2 Oct

I miss it! I may be looking forward to buying new bras (I wonder when I can do that?) and enjoying reading in the bath; as well as quite liking the fact that now the little turtle comes to check in with me, just to see how I’m doing, and maybe give me a hug if he’s not too busy. Still though. I miss his “satiated with milk” look, the one where he looked like a little drunken man; the closeness; the co-dependency of it (neither of us were happy when feeds were missed!); his soft little hands, busy all of the time; and most importantly, the knowledge that he was getting a good chunk of all of the vitamins and minerals he needed. Now I can’t be sure. Nor can I justify that extra piece of chocolate with the old “I’m breastfeeding” line.

My baby is growing up. A confident, headstrong, independent little boy is emerging. One with a love for music, animals, trains, water and of course, turtles. A chatterbox in the making. Sometimes I want to shout “Look what I made!” One of these days I will. Just as soon as he stops eating muck and stones. We’re civilized people, you know 😉

Eating muck

Edited to add: How jealous am I of this woman. Indeed it seems I should be jealous of ALL Mongolian women too. Jealous of women allowed to do what comes naturally to them, without being pestered about how often their child feeds, for how long, how much, or worrying about where to feed when you leave the house. No worries about them settling themselves or sleeping through the night. Imagine a world like that? Where no one would bat an eyelid at the fact that your son had turned a year and you were still breastfeeding him. Not just breastfeeding him, but feeding him to sleep, for comfort (and sometimes even, for a peaceful life).  Now, I have to find new ways of comforting him. He likes being rocked to sleep while I sing “Twinkle Twinkle” a million times, well as many times as it will fit into ten minutes, as that’s how long it takes him to nod off. I’m waiting now for the comments about the new rod I’m making for my own back. As if he’ll be 16 and driving around trying to impress girls, yet still coming home to climb into Mammy’s lap to be rocked to sleep!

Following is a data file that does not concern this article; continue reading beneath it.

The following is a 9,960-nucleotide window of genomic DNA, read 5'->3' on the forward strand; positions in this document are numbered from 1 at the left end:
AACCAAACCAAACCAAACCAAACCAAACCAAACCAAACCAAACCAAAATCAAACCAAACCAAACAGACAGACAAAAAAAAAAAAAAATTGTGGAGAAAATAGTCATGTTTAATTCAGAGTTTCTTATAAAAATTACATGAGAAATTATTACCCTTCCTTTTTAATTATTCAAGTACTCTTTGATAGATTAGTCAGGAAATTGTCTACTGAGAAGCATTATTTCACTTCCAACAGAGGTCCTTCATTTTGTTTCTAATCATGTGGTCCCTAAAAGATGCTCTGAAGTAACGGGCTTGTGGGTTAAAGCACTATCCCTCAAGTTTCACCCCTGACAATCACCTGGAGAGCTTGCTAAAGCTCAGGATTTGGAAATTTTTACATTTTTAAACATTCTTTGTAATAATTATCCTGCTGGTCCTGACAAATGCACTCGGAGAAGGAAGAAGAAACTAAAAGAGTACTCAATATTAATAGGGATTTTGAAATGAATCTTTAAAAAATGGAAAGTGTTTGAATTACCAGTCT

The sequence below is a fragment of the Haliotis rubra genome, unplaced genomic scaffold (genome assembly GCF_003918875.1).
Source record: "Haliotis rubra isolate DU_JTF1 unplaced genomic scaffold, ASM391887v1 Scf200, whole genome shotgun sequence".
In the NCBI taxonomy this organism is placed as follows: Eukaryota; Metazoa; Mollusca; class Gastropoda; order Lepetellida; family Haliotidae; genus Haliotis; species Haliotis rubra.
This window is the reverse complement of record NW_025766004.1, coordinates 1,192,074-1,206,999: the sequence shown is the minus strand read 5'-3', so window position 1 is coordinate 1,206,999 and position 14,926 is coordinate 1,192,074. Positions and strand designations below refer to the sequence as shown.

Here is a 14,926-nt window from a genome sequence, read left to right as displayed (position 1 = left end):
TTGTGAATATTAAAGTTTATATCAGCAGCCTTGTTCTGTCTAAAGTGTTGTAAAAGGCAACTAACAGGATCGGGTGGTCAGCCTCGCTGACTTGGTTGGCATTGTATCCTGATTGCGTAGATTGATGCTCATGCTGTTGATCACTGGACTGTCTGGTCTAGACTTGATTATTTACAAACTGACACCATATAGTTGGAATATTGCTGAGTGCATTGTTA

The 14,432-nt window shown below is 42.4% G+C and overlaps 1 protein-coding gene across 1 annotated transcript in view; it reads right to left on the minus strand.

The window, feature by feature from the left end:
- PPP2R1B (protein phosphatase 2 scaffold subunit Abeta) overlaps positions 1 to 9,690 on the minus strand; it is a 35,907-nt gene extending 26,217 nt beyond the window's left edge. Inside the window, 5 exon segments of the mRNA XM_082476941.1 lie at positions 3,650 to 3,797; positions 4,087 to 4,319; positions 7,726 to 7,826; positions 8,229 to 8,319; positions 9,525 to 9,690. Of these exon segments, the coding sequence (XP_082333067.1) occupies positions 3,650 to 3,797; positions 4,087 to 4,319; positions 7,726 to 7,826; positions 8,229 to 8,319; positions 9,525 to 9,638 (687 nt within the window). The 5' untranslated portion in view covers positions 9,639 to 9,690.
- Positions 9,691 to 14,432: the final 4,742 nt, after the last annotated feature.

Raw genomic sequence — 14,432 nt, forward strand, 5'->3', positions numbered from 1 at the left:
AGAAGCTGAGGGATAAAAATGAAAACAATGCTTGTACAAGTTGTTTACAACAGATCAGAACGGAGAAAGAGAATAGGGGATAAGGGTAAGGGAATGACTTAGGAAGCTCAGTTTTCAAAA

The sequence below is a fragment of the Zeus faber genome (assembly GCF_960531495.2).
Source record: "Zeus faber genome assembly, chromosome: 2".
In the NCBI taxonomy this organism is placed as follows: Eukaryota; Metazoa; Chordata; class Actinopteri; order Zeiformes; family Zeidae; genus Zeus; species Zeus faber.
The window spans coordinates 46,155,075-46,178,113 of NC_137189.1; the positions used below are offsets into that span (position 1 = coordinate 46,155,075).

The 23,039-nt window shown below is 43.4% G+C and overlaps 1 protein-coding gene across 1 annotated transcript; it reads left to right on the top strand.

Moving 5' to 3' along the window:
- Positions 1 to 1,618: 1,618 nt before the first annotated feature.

Doing what comes naturally to us should be celebrated. You can bet your bottom dollar that if men breastfed there’d be a parade and a marching band every time one of them managed to latch an infant successfully.

I successfully breastfed my son for fourteen months, stopping only when he was ready and I’m beating myself up a bit that I didn’t keep going that bit longer. “The WHO recommends you keep feeding them until they are two years old” that was my standard response when people asked me if I was STILL breastfeeding. Now that’s what’s going around in my head when he cries or is tired, when my breasts vaguely ache producing milk that my son refuses to take. Yet we did well. 47% of Irish women breastfeed their newborn babies, according to a recent national paper by Roslyn Tarrant. However, in the weeks after birth, that rate falls off precipitously to a miserable 24%. About 3% of women in Ireland are meeting the minimum health standard of breastfeeding exclusively for six months. I don’t know how I did it. My aim was to go for a few weeks. Here I am 14 months after our breastfeeding journey began, wailing that I can’t go on because of an unwilling cohort rather than pain, discomfort or time constraints on my part. I was sure I’d give up first. It would seem that the little turtle didn’t lick his bull headedness off of the wall!

Hurray for bull headedness!


2 Responses to “Breastfeeding”

  1. Charlotte October 7, 2009 at 1:25 pm #

    I totally agree with you. So many people have asked me how long I plan to BF for – my little one is just 20 days old! I think it is formula companies using subliminal messaging in adverts or something.

    • turtleturtleturtle October 9, 2009 at 2:57 pm #

      Just wait. That question will keep coming and coming.
      I never had an answer. I only “planned” to BF for 6 weeks. But once I got to that point it was just easier to keep going. I thought teeth would stop me, but they didn’t. I’d still be going if it were up to me. But we’re baby-led. Even if he isn’t really a “baby” anymore.

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